These days, the dictates of society about beauty is a very powerful force that goes beyond reason. Various conglomerates – entertainment business, media, beauty products manufacturers, cosmetic surgery fields – work together, as if conspiringly, to tell people to accept the dictum that staying fat- or bulge-free, with flawless skin are rules to be followed in order to be accepted or successful.
Of course, we know this shallow, manipulative statement is untrue. Only those lacking depth of character, immature, and with hazy, if not zero spiritual foundation, are prone to get affected. Unfortunately, it’s the women who are mostly at risk to be bitten by this syndrome. And the most susceptible belong to the young age group who think they should be physically adorable to be counted in by the circles they want to belong to.
It’s laudable that the Parent-Teacher Organization of Freedom Trail Elementary School in Lewis City, Ohio did something to save their young girls’ morale. A certain Mrs. Scot along with her daughter, initiated the move of posting positivity slogans in the stalls of the bathrooms for girls.
“The most important thing a girl wears is her confidence.” Seeing this statement in the bathroom is like having your mother or an elder around giving assurance of one’s self-worth. It does feel good.
“You will discover that you have two hands; one for helping yourself, the other for helping others,” quoting Maya Angelou.
But of all places, why bathroom? Well, it’s in here where most girls stay long to stare at themselves or others. It’s where they want to fix themselves to look and feel good before they come out to the world. It’s where they chat about their victories and defeat about their getting their crush’s attention, or if they have obtained a high mark in an exam. Maybe the level of self-deprecation among the young girls in that school reached alarming levels they needed to post the ‘feel-good-about-yourself” mottos like an election campaign.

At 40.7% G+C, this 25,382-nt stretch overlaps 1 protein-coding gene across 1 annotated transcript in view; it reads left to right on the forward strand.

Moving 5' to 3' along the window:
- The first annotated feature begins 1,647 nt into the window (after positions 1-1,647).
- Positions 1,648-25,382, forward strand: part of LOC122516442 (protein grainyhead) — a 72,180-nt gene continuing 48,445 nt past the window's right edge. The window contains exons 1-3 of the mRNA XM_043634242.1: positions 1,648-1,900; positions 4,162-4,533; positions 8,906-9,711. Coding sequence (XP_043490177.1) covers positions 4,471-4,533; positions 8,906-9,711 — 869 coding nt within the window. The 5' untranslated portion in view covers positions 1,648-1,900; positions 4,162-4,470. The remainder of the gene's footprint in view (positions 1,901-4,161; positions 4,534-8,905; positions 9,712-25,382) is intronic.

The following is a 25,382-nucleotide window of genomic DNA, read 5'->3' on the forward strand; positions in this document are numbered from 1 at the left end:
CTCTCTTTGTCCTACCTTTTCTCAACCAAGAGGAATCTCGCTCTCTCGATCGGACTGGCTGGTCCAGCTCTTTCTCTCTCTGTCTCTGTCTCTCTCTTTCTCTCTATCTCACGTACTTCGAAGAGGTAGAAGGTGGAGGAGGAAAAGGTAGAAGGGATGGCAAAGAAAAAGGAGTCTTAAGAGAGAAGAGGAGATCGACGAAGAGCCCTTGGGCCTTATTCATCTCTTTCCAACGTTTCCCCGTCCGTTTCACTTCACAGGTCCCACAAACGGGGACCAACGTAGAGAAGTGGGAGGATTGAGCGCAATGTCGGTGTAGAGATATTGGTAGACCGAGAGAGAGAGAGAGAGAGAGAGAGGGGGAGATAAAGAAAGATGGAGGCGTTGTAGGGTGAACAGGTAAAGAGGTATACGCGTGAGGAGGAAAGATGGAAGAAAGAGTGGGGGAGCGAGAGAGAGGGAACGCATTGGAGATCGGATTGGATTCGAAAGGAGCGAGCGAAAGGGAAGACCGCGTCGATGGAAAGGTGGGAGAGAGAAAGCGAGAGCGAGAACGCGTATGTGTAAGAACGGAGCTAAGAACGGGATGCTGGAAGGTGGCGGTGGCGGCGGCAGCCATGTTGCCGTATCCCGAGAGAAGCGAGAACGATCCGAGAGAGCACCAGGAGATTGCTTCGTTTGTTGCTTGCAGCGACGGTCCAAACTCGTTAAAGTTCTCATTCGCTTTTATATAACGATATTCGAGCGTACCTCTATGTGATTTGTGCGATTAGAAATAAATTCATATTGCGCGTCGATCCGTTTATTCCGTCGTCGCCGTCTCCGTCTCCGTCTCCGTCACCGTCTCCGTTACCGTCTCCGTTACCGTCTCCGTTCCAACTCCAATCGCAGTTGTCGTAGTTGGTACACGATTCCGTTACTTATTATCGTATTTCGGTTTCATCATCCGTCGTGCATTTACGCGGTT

Actually, Mrs. Scot just replicated what high student named Sabrina Astle of California did months earlier in 2017. What Sabrina did was more drastic — removing the mirrors in the school’s bathroom and replacing it with posters to raise the self-esteem of other girls like her.
“You are extraordinary”, “You are loved”, “You are good enough”, and dozen other self-love notes could be her words for herself that will generate the same boost to her fellow age-group.
Both are commendable efforts. For the sake of comparison, Mrs. Scot’s campaign notes have motherly touch, wiser and deeper, teaching that attainment of self-love and self-esteem can be achieved by not focusing much on oneself, but on others. Sabrina’s brief posts were words pulled out from emotion, which is understandable. Adolescents are emotional.
If the kindness campaign would have a 2018 version, maybe it would be more comprehensive to add these Bible verses about beauty.
“Do not let your adornment be merely outward – arranging the hair, wearing gold, or putting on fine apparel – rather let it be the hidden person of the heart, with the incorruptible beauty of a gentle and quiet spirit, which is very precious in the sight of God,” from I Peter 3:3-4.
Or this one, “Charm is deceptive, and beauty is fleeing, but a woman who fears the Lord is to be praised,” from Proverbs 31:30.